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A decade of educational challenges for Muslims in India

 Sumna Sadaqat

Education provides the impetus to think critically and thus shapes an individual’s personality and gives the ability to constructively and assertively voice opinions. As a student, one hopes to attain education in order to learn new concepts, and expose oneself to ideals necessary for leading a fair and purposeful life. On the contrary, an ordinary Indian Muslim university student expects to be harassed for eating meat, bullied for not chanting Jai Shri Ram, denied access to college festivals, face derogatory remarks by class fellows and teachers. This ‘othering’ of Muslims is irrespective of university, region, gender or economic class. Whether it be female students of Jammu and Kashmir who are forced to chant bhajans, or it be the ten-year-old Muslim lad being slapped by his class fellow at the teacher’s command, hatred against Muslims has so been embedded in the education system, structure, state apparatus and society, that it pops up at such instances, most of which remain unreported. Muslim students have to remain extra cautious because any action or words may be used against them to label them as ‘Pakistanis’, anti-national or terrorists by fellow students and ‘friends’ or teachers. Attaining quality education, for Muslim students has over the years now turned up from being a distant dream to a deadly nightmare. This has been primarily due to the assiduous attempts by the state to gradually obliterate Muslims from the mainstream.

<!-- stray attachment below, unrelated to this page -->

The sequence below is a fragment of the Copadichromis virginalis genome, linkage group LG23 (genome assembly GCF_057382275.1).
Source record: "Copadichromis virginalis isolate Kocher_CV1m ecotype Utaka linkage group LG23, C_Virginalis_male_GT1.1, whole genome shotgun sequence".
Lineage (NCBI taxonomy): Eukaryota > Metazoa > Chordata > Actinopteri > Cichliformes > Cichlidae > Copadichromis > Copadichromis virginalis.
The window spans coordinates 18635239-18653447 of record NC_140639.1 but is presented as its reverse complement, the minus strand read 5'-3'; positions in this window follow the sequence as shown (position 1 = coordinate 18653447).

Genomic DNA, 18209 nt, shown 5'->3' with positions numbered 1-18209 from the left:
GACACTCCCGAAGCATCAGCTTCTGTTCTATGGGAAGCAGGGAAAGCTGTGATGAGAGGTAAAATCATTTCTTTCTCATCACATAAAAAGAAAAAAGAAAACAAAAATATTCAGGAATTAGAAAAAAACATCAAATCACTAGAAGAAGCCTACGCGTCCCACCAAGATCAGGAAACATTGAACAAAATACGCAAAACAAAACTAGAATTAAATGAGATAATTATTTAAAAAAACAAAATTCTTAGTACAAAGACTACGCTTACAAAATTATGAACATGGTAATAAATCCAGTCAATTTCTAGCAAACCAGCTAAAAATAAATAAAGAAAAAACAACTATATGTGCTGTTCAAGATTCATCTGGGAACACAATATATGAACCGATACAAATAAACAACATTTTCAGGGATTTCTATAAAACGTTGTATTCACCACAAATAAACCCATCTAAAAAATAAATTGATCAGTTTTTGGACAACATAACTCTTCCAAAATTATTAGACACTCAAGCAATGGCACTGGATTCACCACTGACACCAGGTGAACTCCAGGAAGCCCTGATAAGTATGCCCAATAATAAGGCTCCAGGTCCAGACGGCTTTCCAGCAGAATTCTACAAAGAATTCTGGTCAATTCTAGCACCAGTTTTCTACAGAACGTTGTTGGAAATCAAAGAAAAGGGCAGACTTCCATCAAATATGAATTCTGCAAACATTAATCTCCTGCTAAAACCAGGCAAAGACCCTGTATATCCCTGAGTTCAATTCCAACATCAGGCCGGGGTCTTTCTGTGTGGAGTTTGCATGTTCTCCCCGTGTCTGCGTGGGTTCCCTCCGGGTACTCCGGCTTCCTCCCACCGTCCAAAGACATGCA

The underrepresentation of Muslims in higher education is not a new phenomenon but has become more apparent in the past few years as reflected in recent studies conducted by the AISHE UDISE+ (2020-21). The report testifies to the impoverished status of the community and how they lag behind the OBCs, SCs and STs, and hints at the high drop out rate amongst Muslims. The report recommended that the government must launch schemes explicitly for the Muslim community to make higher education more accessible.

But instead of taking steps to alleviate financial constraints from Muslim students who barely manage to reach universities, the BJP government regressively stopped the existing scholarships and grants for minority students. The Modi government discontinued the Maulana Azad National Fellowship Scheme which had been providing monthly monetary assistance to M.Phil. and PhD students since 2009 in November 2022. This scheme was the only Indian government funded scheme which catered at the level of higher education. Named after the first education minister of independent India, this scheme supported all sections of religious minorities, though Muslim students benefitted from it the mostThe existing recipients of the scheme neither have received their regular grants since months nor have their stipends increased since 2019, unlike other schemes where stipends have been reasonably revised. The BJP government’s decision only furthered Muslims from opportunities of attaining higher education, engaging in research and proving their metal in the field of academics. This was preceded by chipping away primary and secondary level students from receiving government aid when pre-matric scholarships for student of classes I to VIII were scrapped. Private schools, madrasas and other institutions though barely benefitted from the meagre amount, but complete withdrawal has definitely left children in an abyss. Additionally, polarizing debates on Hijab ban after Karnataka High Court’s decision to ban Hijab in schools in March 2022 enforces Muslim women students to choose between practicing religion and attaining education, putting them in a lose-lose situation. Though the row erupted in Karnataka, students across India encountered hatred in their classrooms from Uttar Pradesh to Delhi.